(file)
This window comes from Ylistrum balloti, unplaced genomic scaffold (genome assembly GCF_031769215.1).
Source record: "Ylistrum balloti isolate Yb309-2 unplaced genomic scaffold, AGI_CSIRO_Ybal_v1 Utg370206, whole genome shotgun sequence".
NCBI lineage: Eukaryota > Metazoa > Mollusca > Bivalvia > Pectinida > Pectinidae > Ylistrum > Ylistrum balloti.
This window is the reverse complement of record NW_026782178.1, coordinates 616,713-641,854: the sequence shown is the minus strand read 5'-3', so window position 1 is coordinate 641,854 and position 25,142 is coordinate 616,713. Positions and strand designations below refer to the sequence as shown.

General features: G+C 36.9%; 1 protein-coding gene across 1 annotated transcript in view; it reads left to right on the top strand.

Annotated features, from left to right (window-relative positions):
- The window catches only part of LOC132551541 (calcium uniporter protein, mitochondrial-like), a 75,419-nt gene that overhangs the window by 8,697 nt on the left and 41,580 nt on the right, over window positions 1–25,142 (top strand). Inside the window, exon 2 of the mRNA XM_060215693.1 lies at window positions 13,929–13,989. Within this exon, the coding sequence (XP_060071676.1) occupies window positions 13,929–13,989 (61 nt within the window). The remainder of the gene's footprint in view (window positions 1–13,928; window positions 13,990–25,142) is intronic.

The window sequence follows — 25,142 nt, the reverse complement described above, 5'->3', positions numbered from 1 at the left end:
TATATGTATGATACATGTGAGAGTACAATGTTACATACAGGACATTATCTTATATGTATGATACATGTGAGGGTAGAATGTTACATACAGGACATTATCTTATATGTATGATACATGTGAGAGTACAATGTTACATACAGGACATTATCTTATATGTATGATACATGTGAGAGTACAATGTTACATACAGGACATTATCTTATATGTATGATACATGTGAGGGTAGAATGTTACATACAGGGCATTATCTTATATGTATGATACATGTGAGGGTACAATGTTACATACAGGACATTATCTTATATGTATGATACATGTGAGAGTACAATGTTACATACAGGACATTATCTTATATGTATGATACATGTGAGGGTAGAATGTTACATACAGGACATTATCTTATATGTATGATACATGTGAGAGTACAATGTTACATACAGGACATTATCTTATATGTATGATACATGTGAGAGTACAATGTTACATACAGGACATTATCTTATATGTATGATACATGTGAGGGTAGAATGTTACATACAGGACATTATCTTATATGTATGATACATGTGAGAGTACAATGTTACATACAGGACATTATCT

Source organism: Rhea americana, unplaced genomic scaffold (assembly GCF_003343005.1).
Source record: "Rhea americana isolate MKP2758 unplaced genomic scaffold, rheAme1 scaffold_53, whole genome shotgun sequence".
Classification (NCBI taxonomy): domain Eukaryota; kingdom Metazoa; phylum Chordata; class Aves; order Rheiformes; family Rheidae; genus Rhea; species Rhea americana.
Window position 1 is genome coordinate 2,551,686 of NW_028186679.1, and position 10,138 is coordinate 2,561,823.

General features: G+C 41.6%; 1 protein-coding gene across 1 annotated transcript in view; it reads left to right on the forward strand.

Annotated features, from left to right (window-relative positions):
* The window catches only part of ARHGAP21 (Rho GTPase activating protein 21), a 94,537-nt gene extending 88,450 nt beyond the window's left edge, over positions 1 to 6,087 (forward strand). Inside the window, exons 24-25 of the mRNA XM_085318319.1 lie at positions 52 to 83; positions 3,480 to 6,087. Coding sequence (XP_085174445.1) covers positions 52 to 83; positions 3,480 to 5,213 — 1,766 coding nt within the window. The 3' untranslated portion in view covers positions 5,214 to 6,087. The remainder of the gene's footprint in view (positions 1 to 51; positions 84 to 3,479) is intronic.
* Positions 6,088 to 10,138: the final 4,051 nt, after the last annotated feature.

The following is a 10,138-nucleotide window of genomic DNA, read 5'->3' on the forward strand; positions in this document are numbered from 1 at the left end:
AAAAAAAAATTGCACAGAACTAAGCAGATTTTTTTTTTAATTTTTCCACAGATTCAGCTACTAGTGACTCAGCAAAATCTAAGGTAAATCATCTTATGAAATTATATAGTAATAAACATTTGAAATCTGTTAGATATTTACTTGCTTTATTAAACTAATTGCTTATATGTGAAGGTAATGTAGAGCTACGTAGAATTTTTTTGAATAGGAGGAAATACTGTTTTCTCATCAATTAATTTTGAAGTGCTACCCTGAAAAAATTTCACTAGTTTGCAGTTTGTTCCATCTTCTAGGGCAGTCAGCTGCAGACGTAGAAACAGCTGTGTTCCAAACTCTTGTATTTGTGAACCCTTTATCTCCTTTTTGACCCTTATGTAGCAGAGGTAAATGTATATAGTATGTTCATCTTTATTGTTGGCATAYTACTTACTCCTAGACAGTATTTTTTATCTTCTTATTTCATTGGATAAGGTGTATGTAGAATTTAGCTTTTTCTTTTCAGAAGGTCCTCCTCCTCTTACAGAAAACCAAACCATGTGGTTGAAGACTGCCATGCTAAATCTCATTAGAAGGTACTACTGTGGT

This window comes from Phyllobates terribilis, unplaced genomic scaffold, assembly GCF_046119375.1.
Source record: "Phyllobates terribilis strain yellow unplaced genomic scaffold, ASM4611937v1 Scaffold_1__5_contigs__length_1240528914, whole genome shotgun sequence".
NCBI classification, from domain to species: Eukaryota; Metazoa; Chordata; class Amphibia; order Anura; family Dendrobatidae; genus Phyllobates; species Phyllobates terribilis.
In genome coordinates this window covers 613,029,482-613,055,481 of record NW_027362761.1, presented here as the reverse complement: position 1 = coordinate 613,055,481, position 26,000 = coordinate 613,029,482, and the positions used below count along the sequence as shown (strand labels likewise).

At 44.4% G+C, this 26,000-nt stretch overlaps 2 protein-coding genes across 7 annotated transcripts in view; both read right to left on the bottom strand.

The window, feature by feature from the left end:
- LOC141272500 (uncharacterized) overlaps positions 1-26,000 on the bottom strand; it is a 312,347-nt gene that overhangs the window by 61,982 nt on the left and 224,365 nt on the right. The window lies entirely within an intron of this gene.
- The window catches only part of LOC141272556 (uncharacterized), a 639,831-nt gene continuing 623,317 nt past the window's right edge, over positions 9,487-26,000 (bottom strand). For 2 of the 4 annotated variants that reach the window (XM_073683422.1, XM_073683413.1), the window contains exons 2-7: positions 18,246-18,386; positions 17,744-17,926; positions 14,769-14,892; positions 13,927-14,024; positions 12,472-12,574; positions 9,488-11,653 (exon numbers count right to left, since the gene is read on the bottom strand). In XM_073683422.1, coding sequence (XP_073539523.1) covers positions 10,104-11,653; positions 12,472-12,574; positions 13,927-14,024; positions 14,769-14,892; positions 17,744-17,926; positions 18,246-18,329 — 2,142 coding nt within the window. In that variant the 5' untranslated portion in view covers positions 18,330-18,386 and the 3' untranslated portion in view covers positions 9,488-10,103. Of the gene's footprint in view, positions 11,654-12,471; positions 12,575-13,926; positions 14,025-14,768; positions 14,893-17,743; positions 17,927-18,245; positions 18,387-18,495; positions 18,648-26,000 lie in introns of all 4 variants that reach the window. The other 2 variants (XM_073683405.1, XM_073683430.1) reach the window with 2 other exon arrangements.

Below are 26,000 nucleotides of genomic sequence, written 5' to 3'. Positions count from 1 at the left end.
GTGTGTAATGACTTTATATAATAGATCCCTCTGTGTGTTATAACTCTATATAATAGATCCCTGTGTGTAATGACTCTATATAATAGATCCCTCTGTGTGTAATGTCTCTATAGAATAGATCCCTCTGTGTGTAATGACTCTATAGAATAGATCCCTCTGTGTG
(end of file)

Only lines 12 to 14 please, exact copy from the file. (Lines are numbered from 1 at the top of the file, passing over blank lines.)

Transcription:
Classification (NCBI taxonomy): domain Eukaryota; kingdom Metazoa; phylum Chordata; class Aves; order Rheiformes; family Rheidae; genus Rhea; species Rhea americana.
Window position 1 is genome coordinate 2,551,686 of NW_028186679.1, and position 10,138 is coordinate 2,561,823.

General features: G+C 41.6%; 1 protein-coding gene across 1 annotated transcript in view; it reads left to right on the forward strand.